Oh, this is Chaplin’s “serious” movie? Didn’t that flop spectacularly?
Chaplin was subjected to unusually hostile treatment by the press while promoting the opening of the film, and some boycotts took place during its short run. In New Jersey, the film was picketed by members of the Catholic War Veterans, who carried placards calling for Chaplin to be deported. In Denver, similar protests against the film by the American Legion managed to prevent it being shown.
Indeed. But that may have had more to do with Chaplin’s politics (left wing) than the movie itself.
This is what they call a “black comedy”, which means that a whole bunch of women get killed, because that’s always funny. Besides, they’re all silly women (SILLY WOMEN) so it’s no big loss, right?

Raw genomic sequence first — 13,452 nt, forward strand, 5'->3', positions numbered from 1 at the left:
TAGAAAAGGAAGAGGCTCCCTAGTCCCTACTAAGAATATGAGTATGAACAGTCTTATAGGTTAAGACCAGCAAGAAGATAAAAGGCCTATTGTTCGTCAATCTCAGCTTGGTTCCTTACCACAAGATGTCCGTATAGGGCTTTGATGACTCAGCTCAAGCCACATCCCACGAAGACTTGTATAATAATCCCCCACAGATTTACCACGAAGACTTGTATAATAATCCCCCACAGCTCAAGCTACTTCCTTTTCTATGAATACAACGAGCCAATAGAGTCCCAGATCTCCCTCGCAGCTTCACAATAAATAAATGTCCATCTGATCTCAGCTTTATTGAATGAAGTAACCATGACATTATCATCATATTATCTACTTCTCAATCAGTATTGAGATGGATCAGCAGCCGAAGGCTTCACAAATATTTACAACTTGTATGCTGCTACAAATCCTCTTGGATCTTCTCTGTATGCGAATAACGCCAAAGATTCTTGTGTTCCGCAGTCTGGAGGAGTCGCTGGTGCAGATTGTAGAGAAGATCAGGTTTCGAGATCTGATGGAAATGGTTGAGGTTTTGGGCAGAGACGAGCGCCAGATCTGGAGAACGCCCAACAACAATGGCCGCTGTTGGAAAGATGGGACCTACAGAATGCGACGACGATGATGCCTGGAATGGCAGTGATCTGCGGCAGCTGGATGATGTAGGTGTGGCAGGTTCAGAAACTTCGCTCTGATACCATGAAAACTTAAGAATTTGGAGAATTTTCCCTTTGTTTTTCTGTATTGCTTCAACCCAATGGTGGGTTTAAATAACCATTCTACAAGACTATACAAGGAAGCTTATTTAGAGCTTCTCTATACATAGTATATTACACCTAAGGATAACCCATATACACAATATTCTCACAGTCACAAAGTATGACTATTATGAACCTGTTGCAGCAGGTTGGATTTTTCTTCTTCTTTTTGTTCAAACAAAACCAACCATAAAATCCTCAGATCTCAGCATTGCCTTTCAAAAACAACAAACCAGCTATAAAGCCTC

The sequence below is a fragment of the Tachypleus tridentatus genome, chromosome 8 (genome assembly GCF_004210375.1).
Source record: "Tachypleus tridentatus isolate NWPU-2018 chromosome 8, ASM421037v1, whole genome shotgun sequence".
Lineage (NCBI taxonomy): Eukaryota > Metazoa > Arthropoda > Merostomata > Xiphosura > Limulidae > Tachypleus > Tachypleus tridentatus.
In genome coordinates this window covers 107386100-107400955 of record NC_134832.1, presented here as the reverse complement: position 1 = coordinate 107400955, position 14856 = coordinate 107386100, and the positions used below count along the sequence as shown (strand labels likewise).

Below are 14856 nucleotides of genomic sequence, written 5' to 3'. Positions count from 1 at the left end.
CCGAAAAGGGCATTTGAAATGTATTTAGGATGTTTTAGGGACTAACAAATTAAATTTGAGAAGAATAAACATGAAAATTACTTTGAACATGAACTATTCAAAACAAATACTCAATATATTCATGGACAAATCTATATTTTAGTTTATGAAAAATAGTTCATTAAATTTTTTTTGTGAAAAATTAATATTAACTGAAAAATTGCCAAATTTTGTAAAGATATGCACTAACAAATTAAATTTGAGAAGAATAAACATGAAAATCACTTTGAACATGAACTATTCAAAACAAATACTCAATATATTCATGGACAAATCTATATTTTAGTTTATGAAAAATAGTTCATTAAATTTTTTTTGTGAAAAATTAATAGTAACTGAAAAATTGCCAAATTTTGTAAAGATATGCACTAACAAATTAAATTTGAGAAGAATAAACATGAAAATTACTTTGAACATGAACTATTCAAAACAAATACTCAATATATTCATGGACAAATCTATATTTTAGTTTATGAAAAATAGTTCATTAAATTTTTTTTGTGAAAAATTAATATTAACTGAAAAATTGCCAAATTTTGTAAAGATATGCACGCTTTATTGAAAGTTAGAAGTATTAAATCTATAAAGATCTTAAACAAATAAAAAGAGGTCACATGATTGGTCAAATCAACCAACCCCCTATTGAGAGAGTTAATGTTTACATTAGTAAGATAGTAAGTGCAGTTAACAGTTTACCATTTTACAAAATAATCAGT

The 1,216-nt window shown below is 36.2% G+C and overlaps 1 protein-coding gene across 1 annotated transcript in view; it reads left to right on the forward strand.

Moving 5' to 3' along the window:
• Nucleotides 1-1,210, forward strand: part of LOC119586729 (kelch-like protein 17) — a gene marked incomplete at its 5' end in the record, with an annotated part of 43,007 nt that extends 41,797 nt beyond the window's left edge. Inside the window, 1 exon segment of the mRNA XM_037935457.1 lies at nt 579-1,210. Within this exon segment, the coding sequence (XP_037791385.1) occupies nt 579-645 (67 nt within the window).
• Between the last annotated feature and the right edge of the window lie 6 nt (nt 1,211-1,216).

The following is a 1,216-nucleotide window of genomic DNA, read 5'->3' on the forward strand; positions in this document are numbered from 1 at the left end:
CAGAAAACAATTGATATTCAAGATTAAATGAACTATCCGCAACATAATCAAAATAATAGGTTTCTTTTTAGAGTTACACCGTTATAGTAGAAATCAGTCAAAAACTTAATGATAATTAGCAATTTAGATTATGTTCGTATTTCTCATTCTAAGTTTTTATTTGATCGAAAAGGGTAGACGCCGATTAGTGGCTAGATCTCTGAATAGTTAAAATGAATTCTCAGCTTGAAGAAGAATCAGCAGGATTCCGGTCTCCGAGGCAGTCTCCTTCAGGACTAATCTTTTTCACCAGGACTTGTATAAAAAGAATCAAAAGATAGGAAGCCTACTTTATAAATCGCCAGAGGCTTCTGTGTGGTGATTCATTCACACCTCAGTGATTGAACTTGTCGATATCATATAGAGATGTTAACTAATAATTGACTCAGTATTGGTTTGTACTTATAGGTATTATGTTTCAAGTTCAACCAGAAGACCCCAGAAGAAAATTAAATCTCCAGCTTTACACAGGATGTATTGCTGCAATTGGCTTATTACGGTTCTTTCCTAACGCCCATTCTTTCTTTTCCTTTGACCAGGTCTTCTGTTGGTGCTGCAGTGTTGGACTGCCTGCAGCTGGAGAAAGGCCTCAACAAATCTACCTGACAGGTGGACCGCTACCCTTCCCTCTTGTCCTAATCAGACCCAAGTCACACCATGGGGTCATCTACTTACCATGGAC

Chaplin plays the sympathetic serial killer, and the other actors don’t quite know whether they’re in a hilarious slapstick movie or a bizarre thriller. It’s downright disturbing at times. Martha Raye is perfect, though. Loud-mouthed and irrepressible. And this movie ended her film career? She did a ton of movies until this one, and then no movies until 1962. (But a lot of TV.)
There are amusing scenes here, although I don’t really… like the movie.
Monsieur Verdoux. Charles Chaplin. 1947.
Popular movies in April 1947 according to IMDB:
|2103||7.6||It Happened on Fifth Avenue|
|1645||7.5||Buck Privates Come Home|
|3317||7.3||Born to Kill|
|1716||6.9||Tarzan and the Huntress|
|462||6.8||The Private Affairs of Bel Ami|
|218||6.8||Hard Boiled Mahoney|
|657||6.7||The Macomber Affair|
This blog post is part of the Decade series.